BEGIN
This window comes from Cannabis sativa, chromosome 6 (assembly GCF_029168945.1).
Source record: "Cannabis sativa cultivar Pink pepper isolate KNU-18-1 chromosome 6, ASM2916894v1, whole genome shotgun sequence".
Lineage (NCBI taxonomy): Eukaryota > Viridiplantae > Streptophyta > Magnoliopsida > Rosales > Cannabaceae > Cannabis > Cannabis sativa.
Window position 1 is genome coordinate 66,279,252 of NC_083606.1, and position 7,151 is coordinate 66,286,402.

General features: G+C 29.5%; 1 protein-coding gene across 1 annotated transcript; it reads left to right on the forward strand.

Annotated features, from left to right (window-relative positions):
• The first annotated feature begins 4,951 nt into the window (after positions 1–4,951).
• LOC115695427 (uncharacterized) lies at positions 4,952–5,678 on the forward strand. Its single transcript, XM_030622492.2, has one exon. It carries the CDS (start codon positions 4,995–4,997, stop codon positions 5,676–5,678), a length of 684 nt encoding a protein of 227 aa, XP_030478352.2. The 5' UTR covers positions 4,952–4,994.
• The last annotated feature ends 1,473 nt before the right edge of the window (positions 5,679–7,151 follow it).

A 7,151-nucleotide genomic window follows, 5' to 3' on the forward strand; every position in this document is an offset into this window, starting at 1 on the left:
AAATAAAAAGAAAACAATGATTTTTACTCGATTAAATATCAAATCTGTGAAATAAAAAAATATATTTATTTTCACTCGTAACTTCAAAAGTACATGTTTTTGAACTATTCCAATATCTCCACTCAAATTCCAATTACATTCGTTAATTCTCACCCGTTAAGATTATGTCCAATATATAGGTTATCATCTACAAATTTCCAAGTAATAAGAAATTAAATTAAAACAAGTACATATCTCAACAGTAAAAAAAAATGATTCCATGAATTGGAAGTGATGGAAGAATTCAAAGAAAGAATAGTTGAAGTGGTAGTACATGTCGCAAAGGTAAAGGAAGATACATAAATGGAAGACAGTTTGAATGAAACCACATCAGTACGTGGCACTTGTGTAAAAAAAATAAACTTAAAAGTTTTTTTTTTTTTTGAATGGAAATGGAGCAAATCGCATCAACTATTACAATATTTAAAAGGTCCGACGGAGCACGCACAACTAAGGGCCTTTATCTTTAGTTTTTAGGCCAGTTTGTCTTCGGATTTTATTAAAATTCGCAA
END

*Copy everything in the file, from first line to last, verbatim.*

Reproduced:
This window comes from Cannabis sativa, chromosome 6 (assembly GCF_029168945.1).
Source record: "Cannabis sativa cultivar Pink pepper isolate KNU-18-1 chromosome 6, ASM2916894v1, whole genome shotgun sequence".
Lineage (NCBI taxonomy): Eukaryota > Viridiplantae > Streptophyta > Magnoliopsida > Rosales > Cannabaceae > Cannabis > Cannabis sativa.
Window position 1 is genome coordinate 66,279,252 of NC_083606.1, and position 7,151 is coordinate 66,286,402.

General features: G+C 29.5%; 1 protein-coding gene across 1 annotated transcript; it reads left to right on the forward strand.

Annotated features, from left to right (window-relative positions):
• The first annotated feature begins 4,951 nt into the window (after positions 1–4,951).
• LOC115695427 (uncharacterized) lies at positions 4,952–5,678 on the forward strand. Its single transcript, XM_030622492.2, has one exon. It carries the CDS (start codon positions 4,995–4,997, stop codon positions 5,676–5,678), a length of 684 nt encoding a protein of 227 aa, XP_030478352.2. The 5' UTR covers positions 4,952–4,994.
• The last annotated feature ends 1,473 nt before the right edge of the window (positions 5,679–7,151 follow it).

A 7,151-nucleotide genomic window follows, 5' to 3' on the forward strand; every position in this document is an offset into this window, starting at 1 on the left:
AAATAAAAAGAAAACAATGATTTTTACTCGATTAAATATCAAATCTGTGAAATAAAAAAATATATTTATTTTCACTCGTAACTTCAAAAGTACATGTTTTTGAACTATTCCAATATCTCCACTCAAATTCCAATTACATTCGTTAATTCTCACCCGTTAAGATTATGTCCAATATATAGGTTATCATCTACAAATTTCCAAGTAATAAGAAATTAAATTAAAACAAGTACATATCTCAACAGTAAAAAAAAATGATTCCATGAATTGGAAGTGATGGAAGAATTCAAAGAAAGAATAGTTGAAGTGGTAGTACATGTCGCAAAGGTAAAGGAAGATACATAAATGGAAGACAGTTTGAATGAAACCACATCAGTACGTGGCACTTGTGTAAAAAAAATAAACTTAAAAGTTTTTTTTTTTTTTGAATGGAAATGGAGCAAATCGCATCAACTATTACAATATTTAAAAGGTCCGACGGAGCACGCACAACTAAGGGCCTTTATCTTTAGTTTTTAGGCCAGTTTGTCTTCGGATTTTATTAAAATTCGCAA